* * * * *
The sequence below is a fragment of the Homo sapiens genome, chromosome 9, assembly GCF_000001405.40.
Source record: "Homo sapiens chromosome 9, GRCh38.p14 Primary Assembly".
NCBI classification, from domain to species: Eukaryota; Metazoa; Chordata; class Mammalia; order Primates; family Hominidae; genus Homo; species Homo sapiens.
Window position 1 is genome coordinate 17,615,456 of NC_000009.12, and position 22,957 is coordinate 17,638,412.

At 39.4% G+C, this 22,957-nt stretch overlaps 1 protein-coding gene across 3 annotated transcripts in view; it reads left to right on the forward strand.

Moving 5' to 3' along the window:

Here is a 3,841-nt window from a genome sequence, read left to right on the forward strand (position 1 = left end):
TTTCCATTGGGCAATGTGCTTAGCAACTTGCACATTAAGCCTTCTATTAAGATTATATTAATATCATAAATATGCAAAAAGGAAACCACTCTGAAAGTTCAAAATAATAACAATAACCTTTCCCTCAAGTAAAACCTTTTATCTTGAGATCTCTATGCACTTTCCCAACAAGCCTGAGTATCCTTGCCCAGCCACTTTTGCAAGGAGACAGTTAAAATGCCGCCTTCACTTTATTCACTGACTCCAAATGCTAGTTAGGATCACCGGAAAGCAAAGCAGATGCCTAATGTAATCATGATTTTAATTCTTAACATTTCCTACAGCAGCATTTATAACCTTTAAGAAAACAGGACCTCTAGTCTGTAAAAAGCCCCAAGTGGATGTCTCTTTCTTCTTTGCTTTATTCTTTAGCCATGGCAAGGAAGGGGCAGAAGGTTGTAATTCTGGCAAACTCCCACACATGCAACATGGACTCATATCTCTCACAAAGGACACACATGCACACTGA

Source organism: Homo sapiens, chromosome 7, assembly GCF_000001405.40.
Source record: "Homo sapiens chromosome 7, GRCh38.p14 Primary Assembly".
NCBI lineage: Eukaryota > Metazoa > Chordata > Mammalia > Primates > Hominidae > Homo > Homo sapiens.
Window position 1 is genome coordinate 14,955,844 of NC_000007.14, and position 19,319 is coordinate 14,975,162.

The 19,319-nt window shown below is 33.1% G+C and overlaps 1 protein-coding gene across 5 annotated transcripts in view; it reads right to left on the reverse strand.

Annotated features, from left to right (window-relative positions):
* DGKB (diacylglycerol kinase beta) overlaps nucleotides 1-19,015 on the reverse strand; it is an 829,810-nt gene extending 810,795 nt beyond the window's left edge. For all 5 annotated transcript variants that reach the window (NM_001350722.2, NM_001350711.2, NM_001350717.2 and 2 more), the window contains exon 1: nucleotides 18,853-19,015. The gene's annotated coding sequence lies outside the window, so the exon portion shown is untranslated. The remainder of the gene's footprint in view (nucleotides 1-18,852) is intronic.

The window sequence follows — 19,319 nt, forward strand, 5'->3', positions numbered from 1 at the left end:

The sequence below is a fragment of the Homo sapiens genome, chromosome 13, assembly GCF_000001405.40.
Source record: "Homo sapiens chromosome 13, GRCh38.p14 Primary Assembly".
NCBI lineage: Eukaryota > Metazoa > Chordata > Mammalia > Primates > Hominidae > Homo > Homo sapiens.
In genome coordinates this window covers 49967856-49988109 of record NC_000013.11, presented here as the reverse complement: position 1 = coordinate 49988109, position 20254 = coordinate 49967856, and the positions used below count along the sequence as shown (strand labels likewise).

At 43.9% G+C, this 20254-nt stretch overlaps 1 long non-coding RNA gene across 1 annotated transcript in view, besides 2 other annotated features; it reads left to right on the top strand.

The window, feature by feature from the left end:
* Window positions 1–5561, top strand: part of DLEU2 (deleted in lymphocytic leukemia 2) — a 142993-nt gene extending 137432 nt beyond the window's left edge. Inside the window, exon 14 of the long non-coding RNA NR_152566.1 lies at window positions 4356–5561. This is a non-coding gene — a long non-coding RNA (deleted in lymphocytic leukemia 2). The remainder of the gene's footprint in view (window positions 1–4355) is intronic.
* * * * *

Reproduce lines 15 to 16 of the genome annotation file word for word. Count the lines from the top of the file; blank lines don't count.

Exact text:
* DGKB (diacylglycerol kinase beta) overlaps nucleotides 1-19,015 on the reverse strand; it is an 829,810-nt gene extending 810,795 nt beyond the window's left edge. For all 5 annotated transcript variants that reach the window (NM_001350722.2, NM_001350711.2, NM_001350717.2 and 2 more), the window contains exon 1: nucleotides 18,853-19,015. The gene's annotated coding sequence lies outside the window, so the exon portion shown is untranslated. The remainder of the gene's footprint in view (nucleotides 1-18,852) is intronic.

The window sequence follows — 19,319 nt, forward strand, 5'->3', positions numbered from 1 at the left end: